The department has 42 majors and a lot of minors, said St. John. Required classes like Art History have 20 to 30 students, studio classes from 14 to 25 students. “We also have graphic design concentration people. Although they’ll take all the fine arts courses, their career (plan) might be more in graphic design or video graphics,” said St. John.

Sophomore Marilee Saier came . for the graphic design, but stayed for the fine art. “I never painted or any of that. I wanted to go into graphic arts, but the school is so good, I’m actually enjoying the painting and drawing,” she said.

Coming into the program, she thought she would be designing on a computer “not actually pro­ducing my own art, and now they’ve opened it up for me, where I wouldn’t have done it before.” A mother and returning student, she has already painted her son and is on to her daughter. “I love the atmosphere; they’re so supportive,” she added. Saier puts extra effort back into the program in return. She spear­headed the efforts to arrange a field trip to the recently-opened Getty Museum in Los Angeles.

On a sunny day in March, students were working on Pointillism, using the tip of the brush to make an image from dots. The class’ next assignment, a Cubist display including a disjointed tuba, a bovine skull and four bricks, waited for its moment in the spotlight.

According to the school catalogue, the art department “seeks the aesthetic, intellectual and spiritual fulfillment through development of creative intuition, technical competence and cultural sensitivity.” The department offers a bachelor of arts degree and a bachelor in fine arts degree. The BFA is normally required for graduate art degrees. Many of the courses fulfill general education requirements.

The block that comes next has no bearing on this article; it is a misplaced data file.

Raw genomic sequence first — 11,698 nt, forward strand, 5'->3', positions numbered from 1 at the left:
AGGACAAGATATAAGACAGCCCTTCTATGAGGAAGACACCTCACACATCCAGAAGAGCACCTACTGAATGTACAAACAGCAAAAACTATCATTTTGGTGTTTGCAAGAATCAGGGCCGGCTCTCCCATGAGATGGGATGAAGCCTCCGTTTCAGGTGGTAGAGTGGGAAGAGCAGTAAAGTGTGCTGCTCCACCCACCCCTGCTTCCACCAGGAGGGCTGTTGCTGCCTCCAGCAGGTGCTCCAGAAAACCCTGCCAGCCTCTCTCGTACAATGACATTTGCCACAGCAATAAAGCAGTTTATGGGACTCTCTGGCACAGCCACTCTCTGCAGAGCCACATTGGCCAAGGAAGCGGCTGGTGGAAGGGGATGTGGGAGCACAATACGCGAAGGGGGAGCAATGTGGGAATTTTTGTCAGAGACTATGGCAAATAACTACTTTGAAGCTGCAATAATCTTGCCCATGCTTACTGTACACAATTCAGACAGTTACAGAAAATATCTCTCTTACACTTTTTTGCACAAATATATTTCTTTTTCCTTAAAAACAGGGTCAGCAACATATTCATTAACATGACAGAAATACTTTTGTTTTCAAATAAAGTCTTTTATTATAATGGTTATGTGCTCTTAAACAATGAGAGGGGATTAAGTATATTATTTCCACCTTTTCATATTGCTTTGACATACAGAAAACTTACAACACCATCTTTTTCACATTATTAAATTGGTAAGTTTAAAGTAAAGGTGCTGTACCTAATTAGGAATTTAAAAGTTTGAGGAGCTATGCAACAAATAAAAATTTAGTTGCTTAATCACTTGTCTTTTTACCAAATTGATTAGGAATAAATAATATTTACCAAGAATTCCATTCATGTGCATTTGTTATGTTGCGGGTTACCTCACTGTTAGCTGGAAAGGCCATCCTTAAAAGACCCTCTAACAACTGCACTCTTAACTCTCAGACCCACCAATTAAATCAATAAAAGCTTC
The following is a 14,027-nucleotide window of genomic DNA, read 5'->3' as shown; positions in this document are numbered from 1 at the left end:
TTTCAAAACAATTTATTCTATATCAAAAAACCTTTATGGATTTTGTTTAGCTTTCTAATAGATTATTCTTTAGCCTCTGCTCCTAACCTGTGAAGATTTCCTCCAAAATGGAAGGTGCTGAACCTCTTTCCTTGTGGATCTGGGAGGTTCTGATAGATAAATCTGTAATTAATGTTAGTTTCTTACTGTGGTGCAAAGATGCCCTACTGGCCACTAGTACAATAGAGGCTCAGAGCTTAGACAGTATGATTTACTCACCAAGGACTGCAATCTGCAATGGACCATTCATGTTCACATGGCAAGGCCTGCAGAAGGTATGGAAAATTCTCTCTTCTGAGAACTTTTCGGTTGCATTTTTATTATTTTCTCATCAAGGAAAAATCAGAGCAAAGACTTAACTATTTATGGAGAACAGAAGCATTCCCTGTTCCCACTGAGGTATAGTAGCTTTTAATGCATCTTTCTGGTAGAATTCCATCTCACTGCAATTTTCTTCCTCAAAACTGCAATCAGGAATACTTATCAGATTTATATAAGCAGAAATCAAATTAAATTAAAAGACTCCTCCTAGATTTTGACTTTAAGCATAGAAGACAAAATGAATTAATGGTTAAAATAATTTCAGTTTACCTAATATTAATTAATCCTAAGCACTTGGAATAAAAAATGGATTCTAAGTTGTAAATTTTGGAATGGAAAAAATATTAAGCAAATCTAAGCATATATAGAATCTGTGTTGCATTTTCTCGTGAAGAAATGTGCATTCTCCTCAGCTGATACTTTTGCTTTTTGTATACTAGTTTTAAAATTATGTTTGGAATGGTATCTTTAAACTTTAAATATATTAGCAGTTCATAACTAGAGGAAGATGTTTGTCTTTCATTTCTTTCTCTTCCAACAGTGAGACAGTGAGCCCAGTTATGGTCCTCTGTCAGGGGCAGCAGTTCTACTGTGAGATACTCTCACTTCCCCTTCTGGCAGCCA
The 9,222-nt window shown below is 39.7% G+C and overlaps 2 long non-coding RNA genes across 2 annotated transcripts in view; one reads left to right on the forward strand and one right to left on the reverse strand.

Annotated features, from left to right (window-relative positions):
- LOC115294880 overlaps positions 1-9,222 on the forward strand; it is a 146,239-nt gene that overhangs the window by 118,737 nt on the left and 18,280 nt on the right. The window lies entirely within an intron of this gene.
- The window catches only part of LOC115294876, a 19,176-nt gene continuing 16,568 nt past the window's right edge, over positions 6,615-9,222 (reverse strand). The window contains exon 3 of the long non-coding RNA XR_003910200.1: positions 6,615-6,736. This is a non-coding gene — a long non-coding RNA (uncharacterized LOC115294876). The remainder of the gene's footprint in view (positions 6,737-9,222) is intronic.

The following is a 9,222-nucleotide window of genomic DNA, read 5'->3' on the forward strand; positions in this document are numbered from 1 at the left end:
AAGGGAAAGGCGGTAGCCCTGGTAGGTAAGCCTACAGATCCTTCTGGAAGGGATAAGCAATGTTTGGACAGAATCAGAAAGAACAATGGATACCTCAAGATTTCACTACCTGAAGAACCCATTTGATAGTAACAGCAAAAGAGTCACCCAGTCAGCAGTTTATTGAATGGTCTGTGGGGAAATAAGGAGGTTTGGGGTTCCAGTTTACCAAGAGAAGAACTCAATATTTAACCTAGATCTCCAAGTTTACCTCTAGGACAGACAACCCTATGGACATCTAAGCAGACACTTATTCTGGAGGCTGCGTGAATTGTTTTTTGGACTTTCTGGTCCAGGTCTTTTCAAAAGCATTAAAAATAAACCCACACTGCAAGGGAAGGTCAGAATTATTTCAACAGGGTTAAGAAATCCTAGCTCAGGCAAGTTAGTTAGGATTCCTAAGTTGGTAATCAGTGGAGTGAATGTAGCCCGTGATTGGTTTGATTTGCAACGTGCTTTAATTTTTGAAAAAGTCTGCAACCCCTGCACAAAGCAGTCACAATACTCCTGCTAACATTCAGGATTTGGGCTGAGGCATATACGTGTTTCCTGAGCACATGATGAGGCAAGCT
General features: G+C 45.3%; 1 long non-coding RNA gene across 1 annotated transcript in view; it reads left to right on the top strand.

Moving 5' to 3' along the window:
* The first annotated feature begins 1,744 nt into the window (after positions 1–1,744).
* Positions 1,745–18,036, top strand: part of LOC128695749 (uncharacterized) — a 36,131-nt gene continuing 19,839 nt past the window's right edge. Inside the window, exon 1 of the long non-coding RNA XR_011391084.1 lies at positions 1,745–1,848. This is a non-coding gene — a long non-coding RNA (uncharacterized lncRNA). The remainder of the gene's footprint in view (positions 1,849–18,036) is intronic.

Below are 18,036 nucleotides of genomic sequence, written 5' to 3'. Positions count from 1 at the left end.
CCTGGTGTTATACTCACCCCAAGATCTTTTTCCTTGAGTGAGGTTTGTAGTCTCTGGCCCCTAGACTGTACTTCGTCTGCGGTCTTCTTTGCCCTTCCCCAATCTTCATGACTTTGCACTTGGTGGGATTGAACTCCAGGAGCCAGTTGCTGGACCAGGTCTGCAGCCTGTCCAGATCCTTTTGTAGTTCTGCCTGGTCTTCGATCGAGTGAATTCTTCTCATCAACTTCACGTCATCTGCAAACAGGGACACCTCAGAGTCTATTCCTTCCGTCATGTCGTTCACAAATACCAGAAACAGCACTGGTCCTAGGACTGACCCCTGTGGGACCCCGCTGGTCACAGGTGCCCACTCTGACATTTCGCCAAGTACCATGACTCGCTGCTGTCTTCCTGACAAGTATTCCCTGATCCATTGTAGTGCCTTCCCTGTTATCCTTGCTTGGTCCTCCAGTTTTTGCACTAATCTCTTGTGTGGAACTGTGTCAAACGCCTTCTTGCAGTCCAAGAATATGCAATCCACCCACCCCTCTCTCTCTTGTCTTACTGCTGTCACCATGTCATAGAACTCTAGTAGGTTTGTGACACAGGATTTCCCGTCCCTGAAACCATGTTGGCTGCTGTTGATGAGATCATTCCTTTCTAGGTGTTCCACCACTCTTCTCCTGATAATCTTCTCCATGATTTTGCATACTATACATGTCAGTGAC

As seems to be true throughout the college, instructors make an extra effort to really communicate. “It’s very much on an equal level, talking from one artist to another, not like ‘I know what I’m talking about and you don’t,’ which I know happens at a lot of art schools,” said Tierney.

“They ask for my opinion. We hang shows and I’ll be working with (Strong) up there setting up the show and he’ll be trying to figure out which pieces to put together. If l make a suggestion, he listens, and more than half the time he’ll go with the suggestion,” said Tierney.

Department flexibility extends to odd hours. Tierney’s art teachers know he’s committed to the program so don’t require him to show up every day, “The other teachers to show up,” he said. He is taking five classes, four of which are in art. “I take one English class just to write, to think a little bit.

“I come down here at night. I come down here when I don’t have class and talk to them. It’s a very effective mentoring program as long as you show the slightest amount of interest.”

This article was written by William Cracraft/Freelance News Service and first published in 1998 in the 75th Anniversary Edition tabloid published by Alameda News Paper Group. Any accompanying photos were also taken by William Cracraft. It is reproduced here as a portfolio piece.